The AMD Radeon VII Review: An Unexpected Shot At The High-Endby Nate Oh on February 7, 2019 9:00 AM EST
FP64 Performance and Separating Radeon VII from Radeon Instinct MI50
One of the interesting and amusing consequences of the Radeon VII launch is that for the first time in quite a while, AMD has needed to seriously think about how they’re going to differentiate their consumer products from their workstation/server products. While AMD has continued to offer workstation and server hardware via the Radeon Pro and Radeon Instinct series, the Vega 20 GPU is AMD’s first real server-grade GPU in far too long. So, while those products were largely differentiated by the software features added to their underlying consumer-grade GPUs, Radeon VII brings some new features that aren’t strictly necessary for consumers.
It may sound like a trivial matter – clearly AMD should just leave everything enabled – but as the company is trying to push into the higher margin server business, prosumer products like the Radeon VII are in fact a tricky proposition. AMD needs to lock away enough of the server functionality of the Vega 20 GPU that they aren’t selling the equivalent of a Radeon Instinct MI50 for a fraction of the price. On the other hand, it’s in their interest to expose some of these features in order to make the Radeon VII a valuable card in its own right (one that can justify a $699 price tag), and to give developers a taste of what AMD’s server hardware can do.
Case in point is the matter of FP64 performance. As we noted in our look at the Vega 20 GPU, Vega 20’s FP64 performance is very fast: it’s one-half the FP32 rate, or 6.9 TFLOPS. This is one of the premium features of Vega 20, and since Radeon VII was first announced back at CES, the company has been struggling a bit to decide how much of that performance to actually make available to the Radeon VII. At the time of its announcement, we were told that the Radeon VII would have unrestricted (1/2) FP64 performance, only to later be told that it would be 1/8. Now, with the actual launch of the card upon us, AMD has made their decision: they’ve split it down the middle and are doing a 1/4 rate.
Looking to clear things up, AMD put out a statement:
The end result is that while the Radeon VII won’t be as fast as the MI60/MI50 when it comes to FP64 compute, AMD is going to offer the next best thing, just one step down from those cards.
At 3.5 TLFLOPS of theoretical FP64 performance, the Radeon VII is in a league of its own for the price. There simply aren’t any other current-generation cards priced below $2000 that even attempt to address the matter. All of NVIDIA’s GeForce cards and all of AMD’s other Radeon cards straight-up lack the necessary hardware for fast FP64. The next closest competitor to the Radeon VII in this regard is NVIDIA’s Titan V, at more than 4x the price.
It’s admittedly a bit of a niche market, especially when so much of the broader industry focus is on AI and neural network performance. But there’s none the less going to be some very happy data scientists out there, especially among academics.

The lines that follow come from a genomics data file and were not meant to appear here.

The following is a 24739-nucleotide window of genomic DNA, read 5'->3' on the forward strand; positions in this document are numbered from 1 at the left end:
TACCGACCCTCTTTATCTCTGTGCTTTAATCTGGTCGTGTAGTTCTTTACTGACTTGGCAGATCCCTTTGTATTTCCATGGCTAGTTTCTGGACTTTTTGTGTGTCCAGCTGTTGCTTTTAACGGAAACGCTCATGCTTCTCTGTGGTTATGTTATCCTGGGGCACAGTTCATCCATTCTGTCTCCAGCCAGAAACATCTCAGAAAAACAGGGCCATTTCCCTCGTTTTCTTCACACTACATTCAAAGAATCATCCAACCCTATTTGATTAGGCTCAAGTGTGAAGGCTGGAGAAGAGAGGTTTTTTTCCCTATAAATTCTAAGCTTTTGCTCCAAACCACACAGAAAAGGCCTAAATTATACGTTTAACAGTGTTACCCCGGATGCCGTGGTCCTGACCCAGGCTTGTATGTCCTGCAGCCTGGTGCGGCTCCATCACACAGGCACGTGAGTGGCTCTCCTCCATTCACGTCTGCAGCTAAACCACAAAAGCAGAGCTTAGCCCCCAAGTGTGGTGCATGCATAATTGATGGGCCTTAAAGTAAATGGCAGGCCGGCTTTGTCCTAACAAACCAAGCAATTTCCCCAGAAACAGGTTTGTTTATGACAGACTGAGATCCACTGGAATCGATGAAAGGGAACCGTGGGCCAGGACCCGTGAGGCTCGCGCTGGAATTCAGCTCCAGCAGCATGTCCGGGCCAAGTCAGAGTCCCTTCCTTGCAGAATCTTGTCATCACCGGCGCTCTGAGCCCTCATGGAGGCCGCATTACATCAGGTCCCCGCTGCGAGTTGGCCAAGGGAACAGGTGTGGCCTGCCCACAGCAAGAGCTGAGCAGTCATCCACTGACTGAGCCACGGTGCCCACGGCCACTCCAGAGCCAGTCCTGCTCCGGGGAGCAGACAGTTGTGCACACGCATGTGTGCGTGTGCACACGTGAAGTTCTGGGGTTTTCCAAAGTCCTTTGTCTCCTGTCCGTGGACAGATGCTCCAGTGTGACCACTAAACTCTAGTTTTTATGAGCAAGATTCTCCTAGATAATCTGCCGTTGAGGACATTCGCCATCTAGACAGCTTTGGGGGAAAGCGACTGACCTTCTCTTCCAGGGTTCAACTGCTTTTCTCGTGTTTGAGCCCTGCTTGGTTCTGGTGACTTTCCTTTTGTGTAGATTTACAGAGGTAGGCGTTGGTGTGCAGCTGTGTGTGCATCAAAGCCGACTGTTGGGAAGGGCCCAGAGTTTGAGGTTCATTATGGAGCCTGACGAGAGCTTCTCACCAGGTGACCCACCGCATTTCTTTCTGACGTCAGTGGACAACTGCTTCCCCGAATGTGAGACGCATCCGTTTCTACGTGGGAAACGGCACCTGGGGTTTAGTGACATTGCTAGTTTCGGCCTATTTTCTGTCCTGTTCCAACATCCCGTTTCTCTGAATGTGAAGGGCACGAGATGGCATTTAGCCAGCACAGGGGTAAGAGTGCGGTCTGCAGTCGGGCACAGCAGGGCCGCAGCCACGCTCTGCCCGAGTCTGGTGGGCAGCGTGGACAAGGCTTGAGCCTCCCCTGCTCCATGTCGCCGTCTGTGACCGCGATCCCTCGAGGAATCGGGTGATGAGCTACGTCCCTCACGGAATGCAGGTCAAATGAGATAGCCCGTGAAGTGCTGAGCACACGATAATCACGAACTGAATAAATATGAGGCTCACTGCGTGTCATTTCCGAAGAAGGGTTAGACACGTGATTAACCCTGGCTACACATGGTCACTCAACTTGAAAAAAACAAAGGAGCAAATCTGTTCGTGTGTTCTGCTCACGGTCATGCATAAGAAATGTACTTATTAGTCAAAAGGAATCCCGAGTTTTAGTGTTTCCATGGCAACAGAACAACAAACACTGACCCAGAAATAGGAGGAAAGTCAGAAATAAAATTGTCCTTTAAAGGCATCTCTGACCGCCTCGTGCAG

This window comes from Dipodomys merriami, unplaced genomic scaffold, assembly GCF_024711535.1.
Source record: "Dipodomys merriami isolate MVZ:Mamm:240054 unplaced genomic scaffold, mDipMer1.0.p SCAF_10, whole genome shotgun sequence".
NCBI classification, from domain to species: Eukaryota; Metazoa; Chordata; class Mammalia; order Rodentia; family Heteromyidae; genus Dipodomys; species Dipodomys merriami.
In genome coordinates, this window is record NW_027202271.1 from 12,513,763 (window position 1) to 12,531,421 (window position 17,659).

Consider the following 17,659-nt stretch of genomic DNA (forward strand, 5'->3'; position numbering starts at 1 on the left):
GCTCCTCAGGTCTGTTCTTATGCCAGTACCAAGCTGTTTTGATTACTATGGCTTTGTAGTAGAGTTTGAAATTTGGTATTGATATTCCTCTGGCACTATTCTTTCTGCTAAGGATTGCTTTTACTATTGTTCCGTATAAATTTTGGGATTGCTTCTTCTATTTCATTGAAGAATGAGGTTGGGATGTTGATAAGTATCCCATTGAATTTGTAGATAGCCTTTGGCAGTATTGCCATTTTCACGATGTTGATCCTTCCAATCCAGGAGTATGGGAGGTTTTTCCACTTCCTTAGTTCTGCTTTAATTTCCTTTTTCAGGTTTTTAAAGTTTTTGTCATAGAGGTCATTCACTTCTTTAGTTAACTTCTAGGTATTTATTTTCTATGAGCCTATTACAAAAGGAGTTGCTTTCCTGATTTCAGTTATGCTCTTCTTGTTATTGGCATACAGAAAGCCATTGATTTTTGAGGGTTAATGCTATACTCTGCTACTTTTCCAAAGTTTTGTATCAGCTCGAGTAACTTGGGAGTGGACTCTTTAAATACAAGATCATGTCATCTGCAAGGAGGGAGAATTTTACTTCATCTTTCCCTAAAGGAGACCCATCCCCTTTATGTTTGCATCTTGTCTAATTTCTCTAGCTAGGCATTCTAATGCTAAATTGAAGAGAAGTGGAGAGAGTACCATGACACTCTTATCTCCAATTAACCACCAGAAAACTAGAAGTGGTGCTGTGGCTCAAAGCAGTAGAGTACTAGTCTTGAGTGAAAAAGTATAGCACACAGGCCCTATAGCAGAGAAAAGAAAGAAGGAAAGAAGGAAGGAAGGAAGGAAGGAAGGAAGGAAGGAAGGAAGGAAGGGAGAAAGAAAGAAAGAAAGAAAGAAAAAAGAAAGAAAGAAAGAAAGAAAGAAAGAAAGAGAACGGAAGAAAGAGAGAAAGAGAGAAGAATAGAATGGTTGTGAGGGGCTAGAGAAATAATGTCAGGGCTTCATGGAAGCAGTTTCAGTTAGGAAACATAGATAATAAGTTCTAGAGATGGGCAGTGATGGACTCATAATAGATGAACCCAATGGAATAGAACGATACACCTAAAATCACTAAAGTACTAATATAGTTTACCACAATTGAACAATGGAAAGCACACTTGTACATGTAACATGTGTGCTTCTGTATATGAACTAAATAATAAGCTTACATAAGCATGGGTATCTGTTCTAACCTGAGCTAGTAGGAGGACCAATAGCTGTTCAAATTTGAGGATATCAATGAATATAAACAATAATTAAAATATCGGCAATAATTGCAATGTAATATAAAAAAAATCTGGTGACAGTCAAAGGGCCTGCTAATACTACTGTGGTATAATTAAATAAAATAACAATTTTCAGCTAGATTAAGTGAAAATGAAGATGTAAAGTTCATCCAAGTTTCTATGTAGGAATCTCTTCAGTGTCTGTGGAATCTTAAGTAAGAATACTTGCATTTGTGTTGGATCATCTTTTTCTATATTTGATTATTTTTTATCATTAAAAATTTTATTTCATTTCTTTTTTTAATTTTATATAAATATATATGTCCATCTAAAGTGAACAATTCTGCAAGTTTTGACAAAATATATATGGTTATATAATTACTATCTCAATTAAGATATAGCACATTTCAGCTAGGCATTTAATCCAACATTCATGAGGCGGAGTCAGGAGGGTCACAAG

|AMD Server Accelerator Specification Comparison|
|Radeon VII||Radeon Instinct
|Memory Clock||2.0Gbps HBM2||2.0Gbps HBM2||1.89Gbps HBM2||5Gbps GDDR5|
|Memory Bus Width||4096-bit||4096-bit||2048-bit||512-bit|
|Half Precision||27.6 TFLOPS||26.8 TFLOPS||24.6 TFLOPS||5.2 TFLOPS|
|Single Precision||13.8 TFLOPS||13.4 TFLOPS||12.3 TFLOPS||5.2 TFLOPS|
|Double Precision||3.5 TFLOPS
|DL Performance||?||53.6 TFLOPS||12.3 TFLOPS||5.2 TFLOPS|
|ECC||No||Yes (full-chip)||Yes (DRAM)||Yes (DRAM)|
|Bus Interface||PCIe Gen 3||PCIe Gen 4||PCIe Gen 3||PCIe Gen 3|
|GPU||Vega 20||Vega 20||Vega 10||Hawaii|
|Manufacturing Process||TSMC 7nm||TSMC 7nm||GloFo 14nm||TSMC 28nm|
|Launch Price (MSRP)||$699||-||-||$3999|
Speaking of AI, it should be noted that machine learning performance is another area where AMD is throttling the card. Unfortunately, more details aren’t available at this time. But given the unique needs of the ML market, I wouldn’t be surprised to find that INT8/INT4 performance is held back a bit on the Radeon VII. Or for that matter certain FP16 dot products.
Also on the chopping block is full-chip ECC support. Thanks to the innate functionality of HBM2, all Vega cards already have free ECC for their DRAM. However Vega 20 takes this one step further with ECC protection for its internal caches, and this is something that the Radeon VII doesn’t get access to.
Finally, Radeon VII also cuts back a bit on Vega 20’s off-chip I/O features. Though AMD hasn’t made a big deal of it up to now, Vega 20 is actually their first PCI-Express 4.0-capable GPU, and this functionality is enabled on the Radeon Instinct cards. However for Radeon VII, this isn’t being enabled, and the card is being limited to PCIe 3.0 speeds (so future Zen 2 buyers won’t quite have a PCIe 4.0 card to pair with their new CPU). Similarly, the external Infinity Fabric links for multi-GPU support have been disabled, so the Radeon VII will only be a solo act.
On the whole, there’s nothing very surprising about AMD’s choices here, especially given Radeon VII’s target market and target price. But these are notable exclusions that are going to matter to certain users. And if not to drive those users towards a Radeon Instinct, then they’re sure to drive those users towards the inevitable Vega 20-powered Radeon Pro.